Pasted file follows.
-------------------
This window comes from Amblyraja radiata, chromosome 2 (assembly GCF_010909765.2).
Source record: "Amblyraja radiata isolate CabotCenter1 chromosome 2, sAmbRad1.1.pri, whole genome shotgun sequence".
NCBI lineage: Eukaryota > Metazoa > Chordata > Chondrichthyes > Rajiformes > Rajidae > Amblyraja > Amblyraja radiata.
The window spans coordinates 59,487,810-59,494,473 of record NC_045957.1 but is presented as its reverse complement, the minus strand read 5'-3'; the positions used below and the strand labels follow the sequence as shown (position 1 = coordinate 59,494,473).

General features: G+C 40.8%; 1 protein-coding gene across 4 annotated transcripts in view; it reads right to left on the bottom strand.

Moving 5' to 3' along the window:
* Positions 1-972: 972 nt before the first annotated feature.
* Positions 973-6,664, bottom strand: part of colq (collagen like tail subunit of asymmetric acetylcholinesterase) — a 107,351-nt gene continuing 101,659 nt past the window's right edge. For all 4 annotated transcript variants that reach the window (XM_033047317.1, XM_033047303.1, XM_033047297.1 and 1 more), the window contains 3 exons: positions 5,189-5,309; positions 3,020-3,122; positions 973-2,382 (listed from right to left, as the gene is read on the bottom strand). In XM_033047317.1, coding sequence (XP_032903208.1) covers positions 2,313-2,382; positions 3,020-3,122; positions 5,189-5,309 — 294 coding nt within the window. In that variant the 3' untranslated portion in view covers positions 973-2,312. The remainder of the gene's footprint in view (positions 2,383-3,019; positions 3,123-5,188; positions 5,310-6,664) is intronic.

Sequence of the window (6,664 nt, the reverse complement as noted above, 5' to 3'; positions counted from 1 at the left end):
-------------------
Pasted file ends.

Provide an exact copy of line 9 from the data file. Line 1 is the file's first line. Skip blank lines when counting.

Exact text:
Sequence of the window (6,664 nt, the reverse complement as noted above, 5' to 3'; positions counted from 1 at the left end):